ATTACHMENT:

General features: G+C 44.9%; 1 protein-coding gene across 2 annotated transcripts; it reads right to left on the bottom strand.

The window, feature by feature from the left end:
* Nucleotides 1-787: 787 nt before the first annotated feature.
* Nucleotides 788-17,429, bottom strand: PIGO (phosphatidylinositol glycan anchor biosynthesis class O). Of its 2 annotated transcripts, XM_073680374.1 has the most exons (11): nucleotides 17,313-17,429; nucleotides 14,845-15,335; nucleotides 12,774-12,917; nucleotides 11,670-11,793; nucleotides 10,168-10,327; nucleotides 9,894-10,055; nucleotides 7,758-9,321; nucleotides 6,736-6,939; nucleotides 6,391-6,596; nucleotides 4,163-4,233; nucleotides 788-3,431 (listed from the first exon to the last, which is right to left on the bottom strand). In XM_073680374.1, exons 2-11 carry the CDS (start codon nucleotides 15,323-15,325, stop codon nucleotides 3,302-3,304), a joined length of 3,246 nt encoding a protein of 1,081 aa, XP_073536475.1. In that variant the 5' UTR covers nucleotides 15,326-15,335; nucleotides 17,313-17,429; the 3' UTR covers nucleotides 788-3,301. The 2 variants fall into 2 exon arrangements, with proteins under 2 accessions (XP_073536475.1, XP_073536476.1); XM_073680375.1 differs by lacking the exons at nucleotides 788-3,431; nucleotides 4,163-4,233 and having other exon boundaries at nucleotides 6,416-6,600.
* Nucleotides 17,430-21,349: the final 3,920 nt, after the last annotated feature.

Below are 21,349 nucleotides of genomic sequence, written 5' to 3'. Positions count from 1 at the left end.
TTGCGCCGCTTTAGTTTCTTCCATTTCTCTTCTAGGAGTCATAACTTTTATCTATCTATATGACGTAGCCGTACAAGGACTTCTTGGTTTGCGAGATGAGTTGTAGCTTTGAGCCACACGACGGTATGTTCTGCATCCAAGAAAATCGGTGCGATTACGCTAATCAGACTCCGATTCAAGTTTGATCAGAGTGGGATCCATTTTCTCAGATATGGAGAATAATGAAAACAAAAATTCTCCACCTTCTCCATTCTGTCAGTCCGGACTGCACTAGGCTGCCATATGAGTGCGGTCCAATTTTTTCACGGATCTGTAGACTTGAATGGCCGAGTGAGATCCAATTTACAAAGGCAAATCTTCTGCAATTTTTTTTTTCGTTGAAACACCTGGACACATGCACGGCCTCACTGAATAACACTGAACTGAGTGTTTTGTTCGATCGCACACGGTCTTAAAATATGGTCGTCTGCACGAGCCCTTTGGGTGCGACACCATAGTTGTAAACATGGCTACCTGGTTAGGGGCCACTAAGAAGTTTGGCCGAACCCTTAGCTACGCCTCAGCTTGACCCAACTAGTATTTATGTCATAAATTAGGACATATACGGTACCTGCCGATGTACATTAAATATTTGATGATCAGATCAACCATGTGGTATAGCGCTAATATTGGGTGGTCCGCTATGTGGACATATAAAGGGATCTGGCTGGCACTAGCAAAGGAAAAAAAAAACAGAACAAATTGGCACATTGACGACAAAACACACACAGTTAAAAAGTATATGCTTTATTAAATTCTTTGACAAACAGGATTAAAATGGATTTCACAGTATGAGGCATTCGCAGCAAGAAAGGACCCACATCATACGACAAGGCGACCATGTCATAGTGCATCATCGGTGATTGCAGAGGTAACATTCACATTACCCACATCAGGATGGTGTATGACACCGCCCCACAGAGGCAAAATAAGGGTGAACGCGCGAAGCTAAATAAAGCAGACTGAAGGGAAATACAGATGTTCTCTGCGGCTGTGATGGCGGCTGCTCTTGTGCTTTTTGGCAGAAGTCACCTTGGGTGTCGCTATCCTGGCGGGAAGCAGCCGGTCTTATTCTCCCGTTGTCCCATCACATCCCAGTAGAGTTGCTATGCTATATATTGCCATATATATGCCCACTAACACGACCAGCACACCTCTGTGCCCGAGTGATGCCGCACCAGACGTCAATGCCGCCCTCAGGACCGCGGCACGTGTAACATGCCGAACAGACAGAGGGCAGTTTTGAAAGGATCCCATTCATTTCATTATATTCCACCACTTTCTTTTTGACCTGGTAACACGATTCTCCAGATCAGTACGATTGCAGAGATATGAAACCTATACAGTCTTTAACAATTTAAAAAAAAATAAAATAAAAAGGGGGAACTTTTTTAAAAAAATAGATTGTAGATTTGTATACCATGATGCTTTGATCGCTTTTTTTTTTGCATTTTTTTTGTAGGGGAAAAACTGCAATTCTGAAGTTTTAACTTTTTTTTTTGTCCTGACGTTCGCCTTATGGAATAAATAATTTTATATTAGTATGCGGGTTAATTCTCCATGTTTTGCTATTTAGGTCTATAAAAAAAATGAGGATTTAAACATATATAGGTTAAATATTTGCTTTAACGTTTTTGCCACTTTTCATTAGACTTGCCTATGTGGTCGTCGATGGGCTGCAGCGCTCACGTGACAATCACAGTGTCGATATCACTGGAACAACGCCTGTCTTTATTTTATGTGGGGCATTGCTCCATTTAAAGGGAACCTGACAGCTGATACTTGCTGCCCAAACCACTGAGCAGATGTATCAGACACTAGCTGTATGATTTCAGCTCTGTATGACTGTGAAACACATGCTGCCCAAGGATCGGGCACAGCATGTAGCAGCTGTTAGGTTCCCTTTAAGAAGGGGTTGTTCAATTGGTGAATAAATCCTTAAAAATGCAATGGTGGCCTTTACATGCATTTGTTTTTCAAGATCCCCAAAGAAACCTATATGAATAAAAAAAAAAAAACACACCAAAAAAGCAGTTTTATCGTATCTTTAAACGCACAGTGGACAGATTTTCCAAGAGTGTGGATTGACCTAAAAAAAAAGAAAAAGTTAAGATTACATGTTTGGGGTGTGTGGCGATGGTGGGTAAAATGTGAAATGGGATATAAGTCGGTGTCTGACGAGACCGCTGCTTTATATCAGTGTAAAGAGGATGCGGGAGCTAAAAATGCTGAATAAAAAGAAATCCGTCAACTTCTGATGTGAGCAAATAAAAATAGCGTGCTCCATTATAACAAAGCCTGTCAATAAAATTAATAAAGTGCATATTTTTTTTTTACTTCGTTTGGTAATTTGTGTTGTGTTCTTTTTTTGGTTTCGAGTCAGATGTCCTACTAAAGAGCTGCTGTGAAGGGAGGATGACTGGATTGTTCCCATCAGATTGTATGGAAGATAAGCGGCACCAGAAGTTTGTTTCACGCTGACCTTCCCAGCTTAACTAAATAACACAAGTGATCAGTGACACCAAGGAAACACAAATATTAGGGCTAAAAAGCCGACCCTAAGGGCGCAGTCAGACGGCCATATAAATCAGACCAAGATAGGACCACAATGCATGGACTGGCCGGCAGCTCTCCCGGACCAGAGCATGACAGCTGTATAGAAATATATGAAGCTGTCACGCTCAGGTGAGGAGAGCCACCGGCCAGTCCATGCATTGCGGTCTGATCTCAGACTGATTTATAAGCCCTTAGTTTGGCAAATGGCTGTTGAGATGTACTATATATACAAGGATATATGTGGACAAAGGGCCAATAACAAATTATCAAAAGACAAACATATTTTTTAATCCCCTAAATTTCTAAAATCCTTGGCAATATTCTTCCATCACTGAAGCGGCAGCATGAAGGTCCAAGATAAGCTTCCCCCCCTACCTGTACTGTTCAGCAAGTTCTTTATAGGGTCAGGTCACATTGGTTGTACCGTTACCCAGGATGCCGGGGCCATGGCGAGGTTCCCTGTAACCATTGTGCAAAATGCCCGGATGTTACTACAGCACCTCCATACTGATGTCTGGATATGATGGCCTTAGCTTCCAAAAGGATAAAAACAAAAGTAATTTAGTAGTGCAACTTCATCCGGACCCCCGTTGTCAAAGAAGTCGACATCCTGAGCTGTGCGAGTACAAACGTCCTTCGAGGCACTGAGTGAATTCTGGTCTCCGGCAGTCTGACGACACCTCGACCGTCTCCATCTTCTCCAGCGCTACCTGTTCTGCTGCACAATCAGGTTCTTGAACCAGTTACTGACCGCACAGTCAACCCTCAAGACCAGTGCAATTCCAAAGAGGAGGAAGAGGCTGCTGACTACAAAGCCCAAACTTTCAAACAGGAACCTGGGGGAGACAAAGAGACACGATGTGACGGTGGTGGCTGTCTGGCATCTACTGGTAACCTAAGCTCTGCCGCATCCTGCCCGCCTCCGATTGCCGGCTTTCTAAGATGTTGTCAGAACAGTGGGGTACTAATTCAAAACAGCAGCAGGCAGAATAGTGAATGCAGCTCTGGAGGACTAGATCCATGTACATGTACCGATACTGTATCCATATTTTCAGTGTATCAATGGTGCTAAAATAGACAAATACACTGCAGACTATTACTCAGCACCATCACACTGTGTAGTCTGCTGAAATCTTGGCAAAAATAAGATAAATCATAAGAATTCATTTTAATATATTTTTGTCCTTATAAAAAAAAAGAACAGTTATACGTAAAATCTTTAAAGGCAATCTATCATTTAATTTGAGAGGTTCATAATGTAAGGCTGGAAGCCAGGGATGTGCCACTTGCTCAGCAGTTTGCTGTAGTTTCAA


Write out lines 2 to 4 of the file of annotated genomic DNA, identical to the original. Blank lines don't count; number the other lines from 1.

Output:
The window, feature by feature from the left end:
* Nucleotides 1-787: 787 nt before the first annotated feature.
* Nucleotides 788-17,429, bottom strand: PIGO (phosphatidylinositol glycan anchor biosynthesis class O). Of its 2 annotated transcripts, XM_073680374.1 has the most exons (11): nucleotides 17,313-17,429; nucleotides 14,845-15,335; nucleotides 12,774-12,917; nucleotides 11,670-11,793; nucleotides 10,168-10,327; nucleotides 9,894-10,055; nucleotides 7,758-9,321; nucleotides 6,736-6,939; nucleotides 6,391-6,596; nucleotides 4,163-4,233; nucleotides 788-3,431 (listed from the first exon to the last, which is right to left on the bottom strand). In XM_073680374.1, exons 2-11 carry the CDS (start codon nucleotides 15,323-15,325, stop codon nucleotides 3,302-3,304), a joined length of 3,246 nt encoding a protein of 1,081 aa, XP_073536475.1. In that variant the 5' UTR covers nucleotides 15,326-15,335; nucleotides 17,313-17,429; the 3' UTR covers nucleotides 788-3,301. The 2 variants fall into 2 exon arrangements, with proteins under 2 accessions (XP_073536475.1, XP_073536476.1); XM_073680375.1 differs by lacking the exons at nucleotides 788-3,431; nucleotides 4,163-4,233 and having other exon boundaries at nucleotides 6,416-6,600.